Sunday, July 23, 2006 [Tweets] [Favorites]

Quantitative Design

Humanized has an interesting article about measuring interface efficiency using information theory (via Daniel Jalkut). It’s an idea that deserves some thought, but for the moment I’m unconvinced. The thesis seems reasonable, but the model doesn’t capture the nuances of the real-world examples and therefore it makes predictions that seem intuitively wrong.

The natural language examples make me suspicious right off the bat. The author does draw a distinction between information and meaning, but subsequent paragraphs sometimes conflate these ideas.

Why is efficiency, defined as the amount of information entered, important? There are so many other factors to consider (including time spent waiting, cognitive load, propensity for errors, and ease of error recovery). My first reaction is that it’s better to bundle all the known and unknown factors together and measure efficiency using the time to complete the task.

In the real world, we rarely start from scratch and try to set a specific time. The initial state of the watch and the shape of the delta matter. Usually, we want to adjust the watch a few minutes forward or backward if it’s gained or lost time. Or we want to leave the minutes alone and shift the hours to account for daylight savings time or traveling through a time zone. My digital watch lets me do the daylight savings adjustment using three button presses. Does that make it more than 100% efficient?

Analog watches also make it easy to make small changes to the time, although sometimes the only way to go backwards a few minutes is to go forwards nearly a whole day. Surely these factors matter, but the model doesn’t capture them.

The article asserts that turning the crown of an analog watch represents 9.5 bits because there are 720 possible times. The way this is presented seems like reasoning backwards to me.

What if an analog watch had two knobs to turn, one for each hand. There are 12 positions for the hour hand and 60 for the minute hand. In the real world, this makes it much easier to set the time because you don’t have to go around and around to get to the right hour. But according to the model, the efficiency has gone down because we’re still choosing one of 720 possible times, only now we have to choose between two knobs, too. After all, the digital watch was penalized for having two untouched buttons while in the quasimode of advancing the hour.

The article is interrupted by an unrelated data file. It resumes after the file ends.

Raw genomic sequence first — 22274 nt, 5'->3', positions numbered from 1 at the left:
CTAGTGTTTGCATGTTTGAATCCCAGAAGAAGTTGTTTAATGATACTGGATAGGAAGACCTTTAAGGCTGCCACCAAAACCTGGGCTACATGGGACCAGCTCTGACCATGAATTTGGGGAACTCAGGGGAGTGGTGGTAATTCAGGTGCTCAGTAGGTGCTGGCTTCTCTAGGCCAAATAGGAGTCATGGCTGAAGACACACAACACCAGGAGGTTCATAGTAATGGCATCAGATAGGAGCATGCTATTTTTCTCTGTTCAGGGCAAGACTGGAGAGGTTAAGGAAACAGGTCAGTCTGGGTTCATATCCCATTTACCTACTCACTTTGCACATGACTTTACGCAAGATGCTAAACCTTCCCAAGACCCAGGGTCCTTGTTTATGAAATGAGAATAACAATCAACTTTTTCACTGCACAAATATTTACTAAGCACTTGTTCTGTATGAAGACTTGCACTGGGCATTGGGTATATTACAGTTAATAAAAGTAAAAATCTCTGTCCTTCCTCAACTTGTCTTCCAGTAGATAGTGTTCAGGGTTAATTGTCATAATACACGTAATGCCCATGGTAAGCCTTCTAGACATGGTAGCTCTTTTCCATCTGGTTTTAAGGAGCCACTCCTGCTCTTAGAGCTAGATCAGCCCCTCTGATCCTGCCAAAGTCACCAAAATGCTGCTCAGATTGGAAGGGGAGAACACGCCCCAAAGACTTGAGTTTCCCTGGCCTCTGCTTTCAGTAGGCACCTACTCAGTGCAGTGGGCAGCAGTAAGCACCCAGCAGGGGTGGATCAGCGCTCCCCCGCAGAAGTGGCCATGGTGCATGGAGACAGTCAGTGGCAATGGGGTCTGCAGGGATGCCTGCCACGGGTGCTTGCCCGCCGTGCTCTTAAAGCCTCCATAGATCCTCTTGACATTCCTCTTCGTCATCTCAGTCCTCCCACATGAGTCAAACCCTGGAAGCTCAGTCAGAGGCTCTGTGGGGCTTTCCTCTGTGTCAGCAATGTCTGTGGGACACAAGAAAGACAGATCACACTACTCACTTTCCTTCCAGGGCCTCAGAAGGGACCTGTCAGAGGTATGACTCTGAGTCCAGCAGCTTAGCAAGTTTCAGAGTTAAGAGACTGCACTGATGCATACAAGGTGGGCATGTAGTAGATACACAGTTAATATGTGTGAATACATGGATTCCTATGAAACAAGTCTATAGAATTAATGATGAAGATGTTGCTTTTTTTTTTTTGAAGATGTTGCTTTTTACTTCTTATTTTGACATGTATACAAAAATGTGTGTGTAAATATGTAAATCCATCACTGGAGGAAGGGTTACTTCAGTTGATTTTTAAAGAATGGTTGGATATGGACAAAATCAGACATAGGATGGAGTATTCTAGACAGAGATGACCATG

Here are two designs that the model predicts would be good:


First, I think his "amount of information is equal to number of bits" explanation is wrong, if I remember information theory and Shannon correctly. Which he actually shows with his "Japenese" comparision: Do japanese books contain less information because they're shorter? Even if they're a translation from an english book?

Second, his "Efficiency lets you know when you can stop looking for a better design" meme is wrong. It's true if you're designing for robots. If you're designing for humans, it's wrong, because humans learn, and even "worse," they constantly forget and thus are forced to re-learn. The most efficient interface is only the most efficient interface for a user who uses the interface correctly. But the whole issue of interface design is that users *never use the interface correctly* and that we thus need to design interfaces which work for people who are "stupid" from the POV of the programmer.

His article is interesting, but in my opinion completely useless unless you're designing an interface to be used by robots.

LKM: I think the information is equal to the number of bits, but not the bits as determined by his 5-bit encoding. This is one of the reasons the natural language example bothered me. IIRC, we can't even know the exact amount of information in a string because the Kolmogorov complexity function is not computable.

I agree with your second point. I should have listed learnability along with the "other factors."

>I think the information is equal
>to the number of bits

Well, it's been a few years since I've had information theory lessons, so I looked it up on wikipedia:

There is no easily quotable part of this explanation, so I'll try to do something else instead. Imagine that you write a letter and store it as a text file. This letter contains a certain amount of information - namely, the text you've written. It's stored in ASCII code, probably. Now, imagine that you zip this file. Now it's not stored in ASCII anymore, it's stored as an ASCII file inside a ZIP file, which is smaller. However, this smaller file contains exactly the same information as the text file you started out with. Less bits, same information.


>but not the bits as determined by his
>5-bit encoding.

right :-)

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